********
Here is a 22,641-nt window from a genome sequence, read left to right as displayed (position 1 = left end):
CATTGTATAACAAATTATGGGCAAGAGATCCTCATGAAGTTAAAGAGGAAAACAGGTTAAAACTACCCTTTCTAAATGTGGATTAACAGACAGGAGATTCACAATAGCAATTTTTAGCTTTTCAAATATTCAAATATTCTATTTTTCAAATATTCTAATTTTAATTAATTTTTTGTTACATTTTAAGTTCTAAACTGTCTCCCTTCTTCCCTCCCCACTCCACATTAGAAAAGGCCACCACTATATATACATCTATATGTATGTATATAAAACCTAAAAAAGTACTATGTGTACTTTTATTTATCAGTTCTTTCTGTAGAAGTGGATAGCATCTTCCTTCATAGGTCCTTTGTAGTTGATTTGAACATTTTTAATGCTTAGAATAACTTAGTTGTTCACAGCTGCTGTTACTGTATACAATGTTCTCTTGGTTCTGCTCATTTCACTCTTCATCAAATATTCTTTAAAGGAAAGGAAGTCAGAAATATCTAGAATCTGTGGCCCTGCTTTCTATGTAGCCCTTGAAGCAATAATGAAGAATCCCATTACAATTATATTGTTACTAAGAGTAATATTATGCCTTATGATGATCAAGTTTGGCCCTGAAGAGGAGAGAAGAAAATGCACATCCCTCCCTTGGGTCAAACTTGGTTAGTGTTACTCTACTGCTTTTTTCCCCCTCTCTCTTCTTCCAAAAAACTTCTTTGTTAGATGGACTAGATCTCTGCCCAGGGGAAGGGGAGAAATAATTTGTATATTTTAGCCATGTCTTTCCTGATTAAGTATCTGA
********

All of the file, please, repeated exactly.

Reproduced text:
Here is a 22,641-nt window from a genome sequence, read left to right as displayed (position 1 = left end):
CATTGTATAACAAATTATGGGCAAGAGATCCTCATGAAGTTAAAGAGGAAAACAGGTTAAAACTACCCTTTCTAAATGTGGATTAACAGACAGGAGATTCACAATAGCAATTTTTAGCTTTTCAAATATTCAAATATTCTATTTTTCAAATATTCTAATTTTAATTAATTTTTTGTTACATTTTAAGTTCTAAACTGTCTCCCTTCTTCCCTCCCCACTCCACATTAGAAAAGGCCACCACTATATATACATCTATATGTATGTATATAAAACCTAAAAAAGTACTATGTGTACTTTTATTTATCAGTTCTTTCTGTAGAAGTGGATAGCATCTTCCTTCATAGGTCCTTTGTAGTTGATTTGAACATTTTTAATGCTTAGAATAACTTAGTTGTTCACAGCTGCTGTTACTGTATACAATGTTCTCTTGGTTCTGCTCATTTCACTCTTCATCAAATATTCTTTAAAGGAAAGGAAGTCAGAAATATCTAGAATCTGTGGCCCTGCTTTCTATGTAGCCCTTGAAGCAATAATGAAGAATCCCATTACAATTATATTGTTACTAAGAGTAATATTATGCCTTATGATGATCAAGTTTGGCCCTGAAGAGGAGAGAAGAAAATGCACATCCCTCCCTTGGGTCAAACTTGGTTAGTGTTACTCTACTGCTTTTTTCCCCCTCTCTCTTCTTCCAAAAAACTTCTTTGTTAGATGGACTAGATCTCTGCCCAGGGGAAGGGGAGAAATAATTTGTATATTTTAGCCATGTCTTTCCTGATTAAGTATCTGA